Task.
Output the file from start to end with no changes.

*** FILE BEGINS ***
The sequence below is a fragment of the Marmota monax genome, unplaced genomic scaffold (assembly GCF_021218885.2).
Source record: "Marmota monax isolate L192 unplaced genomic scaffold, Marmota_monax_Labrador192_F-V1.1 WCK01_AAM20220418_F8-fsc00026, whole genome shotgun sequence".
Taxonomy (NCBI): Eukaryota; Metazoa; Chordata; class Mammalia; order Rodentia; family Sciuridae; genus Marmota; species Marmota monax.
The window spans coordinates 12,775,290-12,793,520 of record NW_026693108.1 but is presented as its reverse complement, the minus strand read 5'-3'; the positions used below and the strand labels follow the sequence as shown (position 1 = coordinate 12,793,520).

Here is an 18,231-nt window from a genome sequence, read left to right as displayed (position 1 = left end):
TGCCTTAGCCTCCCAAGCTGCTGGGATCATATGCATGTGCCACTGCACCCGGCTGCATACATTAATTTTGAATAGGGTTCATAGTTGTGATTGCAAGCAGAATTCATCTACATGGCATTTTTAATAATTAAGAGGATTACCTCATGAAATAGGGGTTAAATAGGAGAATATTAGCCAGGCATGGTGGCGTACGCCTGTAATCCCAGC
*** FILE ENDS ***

The sequence below is a fragment of the Marmota monax genome, unplaced genomic scaffold (assembly GCF_021218885.2).
Source record: "Marmota monax isolate L192 unplaced genomic scaffold, Marmota_monax_Labrador192_F-V1.1 WCK01_AAM20220418_F8-fsc00026, whole genome shotgun sequence".
Taxonomy (NCBI): Eukaryota; Metazoa; Chordata; class Mammalia; order Rodentia; family Sciuridae; genus Marmota; species Marmota monax.
The window spans coordinates 12,775,290-12,793,520 of record NW_026693108.1 but is presented as its reverse complement, the minus strand read 5'-3'; the positions used below and the strand labels follow the sequence as shown (position 1 = coordinate 12,793,520).

Here is an 18,231-nt window from a genome sequence, read left to right as displayed (position 1 = left end):
TGCCTTAGCCTCCCAAGCTGCTGGGATCATATGCATGTGCCACTGCACCCGGCTGCATACATTAATTTTGAATAGGGTTCATAGTTGTGATTGCAAGCAGAATTCATCTACATGGCATTTTTAATAATTAAGAGGATTACCTCATGAAATAGGGGTTAAATAGGAGAATATTAGCCAGGCATGGTGGCGTACGCCTGTAATCCCAGC